Precipitation and Topography as Drivers of Tree Water Use and Productivity at Multiple Scales
Friday, 19 December 2014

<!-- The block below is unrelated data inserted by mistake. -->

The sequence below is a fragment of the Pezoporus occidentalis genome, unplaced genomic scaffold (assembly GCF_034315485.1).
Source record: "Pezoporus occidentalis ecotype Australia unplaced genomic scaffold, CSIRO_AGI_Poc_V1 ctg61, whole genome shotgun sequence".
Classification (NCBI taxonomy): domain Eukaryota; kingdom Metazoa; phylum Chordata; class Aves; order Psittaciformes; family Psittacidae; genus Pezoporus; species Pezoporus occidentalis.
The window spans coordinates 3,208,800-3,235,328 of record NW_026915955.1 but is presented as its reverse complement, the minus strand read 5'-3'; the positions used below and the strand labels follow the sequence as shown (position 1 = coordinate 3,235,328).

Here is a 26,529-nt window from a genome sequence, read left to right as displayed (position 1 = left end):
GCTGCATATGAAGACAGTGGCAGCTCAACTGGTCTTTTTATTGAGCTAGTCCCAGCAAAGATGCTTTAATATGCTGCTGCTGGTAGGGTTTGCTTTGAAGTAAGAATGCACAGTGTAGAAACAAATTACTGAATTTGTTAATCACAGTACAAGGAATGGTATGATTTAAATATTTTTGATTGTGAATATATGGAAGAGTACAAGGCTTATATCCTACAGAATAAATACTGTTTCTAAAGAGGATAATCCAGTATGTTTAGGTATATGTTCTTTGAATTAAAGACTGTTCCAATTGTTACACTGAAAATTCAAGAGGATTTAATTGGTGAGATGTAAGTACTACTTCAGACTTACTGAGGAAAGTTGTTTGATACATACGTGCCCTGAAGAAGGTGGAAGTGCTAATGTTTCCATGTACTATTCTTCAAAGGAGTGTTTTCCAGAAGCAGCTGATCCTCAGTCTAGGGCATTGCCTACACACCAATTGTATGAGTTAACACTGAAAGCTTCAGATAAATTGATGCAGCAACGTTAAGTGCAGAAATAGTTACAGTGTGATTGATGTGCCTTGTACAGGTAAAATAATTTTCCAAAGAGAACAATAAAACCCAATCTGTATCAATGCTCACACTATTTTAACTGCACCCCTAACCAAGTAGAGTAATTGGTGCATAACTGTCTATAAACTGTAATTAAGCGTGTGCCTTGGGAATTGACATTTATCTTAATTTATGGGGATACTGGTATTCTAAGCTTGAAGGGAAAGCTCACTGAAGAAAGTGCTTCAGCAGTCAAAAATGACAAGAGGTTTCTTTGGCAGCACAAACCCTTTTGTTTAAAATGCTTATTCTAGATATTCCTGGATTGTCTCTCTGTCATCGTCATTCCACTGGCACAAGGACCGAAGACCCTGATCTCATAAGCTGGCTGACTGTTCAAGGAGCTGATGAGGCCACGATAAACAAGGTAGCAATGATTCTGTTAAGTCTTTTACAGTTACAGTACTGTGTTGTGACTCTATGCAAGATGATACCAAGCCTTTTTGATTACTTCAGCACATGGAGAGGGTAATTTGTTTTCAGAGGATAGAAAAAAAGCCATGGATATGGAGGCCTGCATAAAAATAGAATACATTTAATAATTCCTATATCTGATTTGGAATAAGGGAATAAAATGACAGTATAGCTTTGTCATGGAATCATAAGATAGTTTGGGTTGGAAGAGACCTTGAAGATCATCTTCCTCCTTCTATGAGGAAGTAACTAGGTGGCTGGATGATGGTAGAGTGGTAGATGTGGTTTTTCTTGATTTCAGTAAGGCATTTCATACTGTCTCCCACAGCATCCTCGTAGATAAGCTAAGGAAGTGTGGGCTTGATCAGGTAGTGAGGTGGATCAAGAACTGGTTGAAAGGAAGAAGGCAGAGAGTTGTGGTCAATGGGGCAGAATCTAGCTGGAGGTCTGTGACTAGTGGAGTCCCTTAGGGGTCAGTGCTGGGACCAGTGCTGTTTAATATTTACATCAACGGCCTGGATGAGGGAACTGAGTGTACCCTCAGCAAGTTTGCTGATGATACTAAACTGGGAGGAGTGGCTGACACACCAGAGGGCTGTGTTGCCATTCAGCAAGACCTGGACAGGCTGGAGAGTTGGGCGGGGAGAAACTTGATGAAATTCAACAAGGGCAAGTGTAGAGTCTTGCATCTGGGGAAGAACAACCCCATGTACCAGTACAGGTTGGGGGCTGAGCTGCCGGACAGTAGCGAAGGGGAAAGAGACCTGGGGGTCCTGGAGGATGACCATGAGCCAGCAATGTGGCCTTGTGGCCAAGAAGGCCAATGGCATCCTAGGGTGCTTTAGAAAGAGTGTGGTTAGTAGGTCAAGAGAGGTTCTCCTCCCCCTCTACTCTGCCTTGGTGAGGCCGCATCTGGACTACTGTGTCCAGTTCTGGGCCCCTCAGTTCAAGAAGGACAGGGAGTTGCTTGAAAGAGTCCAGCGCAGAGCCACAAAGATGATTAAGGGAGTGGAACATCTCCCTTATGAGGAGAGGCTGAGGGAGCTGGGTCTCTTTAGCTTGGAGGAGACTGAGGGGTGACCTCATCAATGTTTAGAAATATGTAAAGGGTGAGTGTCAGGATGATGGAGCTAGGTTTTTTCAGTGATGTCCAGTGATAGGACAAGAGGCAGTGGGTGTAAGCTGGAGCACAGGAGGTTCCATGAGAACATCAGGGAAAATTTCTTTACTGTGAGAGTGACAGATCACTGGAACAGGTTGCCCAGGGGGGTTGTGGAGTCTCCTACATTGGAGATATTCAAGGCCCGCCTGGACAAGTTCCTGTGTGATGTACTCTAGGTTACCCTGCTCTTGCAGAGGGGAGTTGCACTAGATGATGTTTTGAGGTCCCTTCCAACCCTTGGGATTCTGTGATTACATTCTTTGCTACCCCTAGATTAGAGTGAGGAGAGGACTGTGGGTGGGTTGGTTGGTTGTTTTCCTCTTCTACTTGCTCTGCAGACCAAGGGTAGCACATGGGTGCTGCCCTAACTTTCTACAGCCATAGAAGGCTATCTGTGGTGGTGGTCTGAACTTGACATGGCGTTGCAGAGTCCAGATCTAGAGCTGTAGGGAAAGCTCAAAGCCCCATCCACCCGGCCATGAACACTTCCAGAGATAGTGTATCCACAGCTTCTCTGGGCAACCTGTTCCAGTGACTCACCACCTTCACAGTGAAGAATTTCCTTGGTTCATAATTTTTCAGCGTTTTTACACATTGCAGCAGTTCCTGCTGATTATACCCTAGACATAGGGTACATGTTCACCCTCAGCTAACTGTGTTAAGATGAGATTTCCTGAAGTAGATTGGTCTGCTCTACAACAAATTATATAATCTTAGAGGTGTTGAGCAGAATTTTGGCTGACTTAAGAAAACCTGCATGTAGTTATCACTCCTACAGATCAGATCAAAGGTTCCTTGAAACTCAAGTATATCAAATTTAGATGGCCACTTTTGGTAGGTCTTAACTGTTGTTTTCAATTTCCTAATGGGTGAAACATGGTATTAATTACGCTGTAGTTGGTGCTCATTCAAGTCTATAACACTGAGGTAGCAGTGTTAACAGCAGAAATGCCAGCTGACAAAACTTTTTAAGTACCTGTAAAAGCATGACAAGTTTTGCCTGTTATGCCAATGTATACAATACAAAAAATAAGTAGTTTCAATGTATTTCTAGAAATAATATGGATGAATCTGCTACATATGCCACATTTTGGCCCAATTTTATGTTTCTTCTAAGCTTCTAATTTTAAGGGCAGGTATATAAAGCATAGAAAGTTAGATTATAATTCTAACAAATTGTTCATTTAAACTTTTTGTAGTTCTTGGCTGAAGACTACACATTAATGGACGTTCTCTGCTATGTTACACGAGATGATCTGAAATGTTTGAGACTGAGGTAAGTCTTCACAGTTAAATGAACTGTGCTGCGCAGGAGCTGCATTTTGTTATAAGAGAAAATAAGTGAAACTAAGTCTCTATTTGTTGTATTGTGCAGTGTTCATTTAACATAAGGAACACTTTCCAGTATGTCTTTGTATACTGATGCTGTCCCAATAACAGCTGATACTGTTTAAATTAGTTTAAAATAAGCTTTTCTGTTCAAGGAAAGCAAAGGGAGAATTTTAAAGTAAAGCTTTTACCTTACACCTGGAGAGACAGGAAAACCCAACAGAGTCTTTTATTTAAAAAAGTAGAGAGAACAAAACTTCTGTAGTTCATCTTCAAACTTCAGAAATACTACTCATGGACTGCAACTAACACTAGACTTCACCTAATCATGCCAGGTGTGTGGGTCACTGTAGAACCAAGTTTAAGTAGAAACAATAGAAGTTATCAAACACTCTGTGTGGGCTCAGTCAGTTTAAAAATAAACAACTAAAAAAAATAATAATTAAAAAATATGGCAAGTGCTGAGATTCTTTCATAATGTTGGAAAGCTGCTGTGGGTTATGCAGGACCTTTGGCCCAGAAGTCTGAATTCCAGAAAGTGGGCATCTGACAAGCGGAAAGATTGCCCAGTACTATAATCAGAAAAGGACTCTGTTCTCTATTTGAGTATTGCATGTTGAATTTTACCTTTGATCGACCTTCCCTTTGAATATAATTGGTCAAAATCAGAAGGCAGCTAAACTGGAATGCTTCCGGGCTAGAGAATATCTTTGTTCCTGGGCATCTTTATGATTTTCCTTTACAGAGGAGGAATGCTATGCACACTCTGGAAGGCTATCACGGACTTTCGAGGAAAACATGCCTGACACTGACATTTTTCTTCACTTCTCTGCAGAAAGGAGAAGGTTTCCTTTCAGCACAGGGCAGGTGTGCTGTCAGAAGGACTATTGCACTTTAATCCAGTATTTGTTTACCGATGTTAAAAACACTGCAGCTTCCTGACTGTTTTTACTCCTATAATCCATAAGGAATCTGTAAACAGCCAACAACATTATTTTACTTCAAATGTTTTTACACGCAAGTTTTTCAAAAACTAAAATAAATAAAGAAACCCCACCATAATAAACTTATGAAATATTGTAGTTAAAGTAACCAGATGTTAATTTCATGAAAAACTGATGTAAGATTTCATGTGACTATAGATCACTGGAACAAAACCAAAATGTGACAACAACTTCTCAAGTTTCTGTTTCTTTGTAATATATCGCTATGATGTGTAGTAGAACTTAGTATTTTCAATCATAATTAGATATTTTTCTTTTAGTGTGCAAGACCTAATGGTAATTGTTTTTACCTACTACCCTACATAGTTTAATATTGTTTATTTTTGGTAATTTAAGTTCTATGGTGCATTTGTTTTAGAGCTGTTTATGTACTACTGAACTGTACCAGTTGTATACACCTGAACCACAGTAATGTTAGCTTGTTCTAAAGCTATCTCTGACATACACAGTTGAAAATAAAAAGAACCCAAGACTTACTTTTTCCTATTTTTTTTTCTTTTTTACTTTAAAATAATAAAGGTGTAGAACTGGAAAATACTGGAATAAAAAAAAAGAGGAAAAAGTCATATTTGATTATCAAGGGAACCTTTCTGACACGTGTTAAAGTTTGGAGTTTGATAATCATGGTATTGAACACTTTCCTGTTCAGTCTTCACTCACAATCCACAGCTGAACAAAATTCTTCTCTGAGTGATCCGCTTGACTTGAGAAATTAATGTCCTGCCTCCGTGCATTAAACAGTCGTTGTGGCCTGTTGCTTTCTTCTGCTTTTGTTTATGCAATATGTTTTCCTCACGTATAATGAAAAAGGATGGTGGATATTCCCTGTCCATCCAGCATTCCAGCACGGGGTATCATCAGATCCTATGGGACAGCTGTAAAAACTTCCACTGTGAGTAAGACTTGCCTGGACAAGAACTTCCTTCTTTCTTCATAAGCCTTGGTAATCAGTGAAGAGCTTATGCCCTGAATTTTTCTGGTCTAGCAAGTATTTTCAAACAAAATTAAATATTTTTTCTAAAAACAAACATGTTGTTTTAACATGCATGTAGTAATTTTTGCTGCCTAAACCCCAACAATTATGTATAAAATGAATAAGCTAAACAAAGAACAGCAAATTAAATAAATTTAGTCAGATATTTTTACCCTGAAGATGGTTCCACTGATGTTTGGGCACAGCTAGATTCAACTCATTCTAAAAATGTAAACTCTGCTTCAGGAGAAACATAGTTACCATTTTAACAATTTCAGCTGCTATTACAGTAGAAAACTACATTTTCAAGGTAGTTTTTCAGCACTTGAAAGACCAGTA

Water is commonly the primary limiting factor for tree growth in semi-arid regions of the Western U.S. and tree productivity can vary drastically across landscapes as a function of water availability. The role of topography as a first order control on soil and ground water has been well studied; however, the strategies trees use to cope with water limitation in different landscape positions and across time remain unclear. As growing seasons progress, the availability of water changes temporally, as water inputs transition from snowmelt to rainfall, and spatially, as divergent positions dry more than convergent ones. We seek to understand how the interaction of these processes dictate where trees access water and which strategies most successfully avert water limitation of growth. We take advantage of clear differences in the isotopic signatures of snow and summer rain to track water utilized by Douglas fir, Ponderosa pine, Subalpine fir, Engelmann spruce, and Western larch in both convergent and divergent landscape positions and across time. We couple these data with evidence of growth limitation inferred from reductions in lateral growth rates observed by continuous dendrometer measurements to link tree water use and productivity. Xylem waters reflect both the precipitation type and soil profile distribution of water used by trees for growth and dendrometer measurements reflect the effects of water limitation through changes in the lateral growth curve as soil moistures decline. Isotope signatures from rain, snow and stream water fell predictably along the local meteoric water line with values from xylem samples falling between those of rain and snow. Trees on southern aspects exhibit more growth limitation in divergent than convergent positions while this effect appears muted or non-existent on northern aspects. Trees in convergent hollow positions rely more on snow water while trees on slopes utilize more rain water. Surprisingly, trees at lower elevation rely more on snow water than trees at higher elevation, suggesting that trees in drier, low elevation sites are accessing deeper, older water from snowmelt throughout the growing season. Our research suggests previously under-recognized topographic and hydrologic modulation of tree growth at surprisingly small spatial and temporal scales.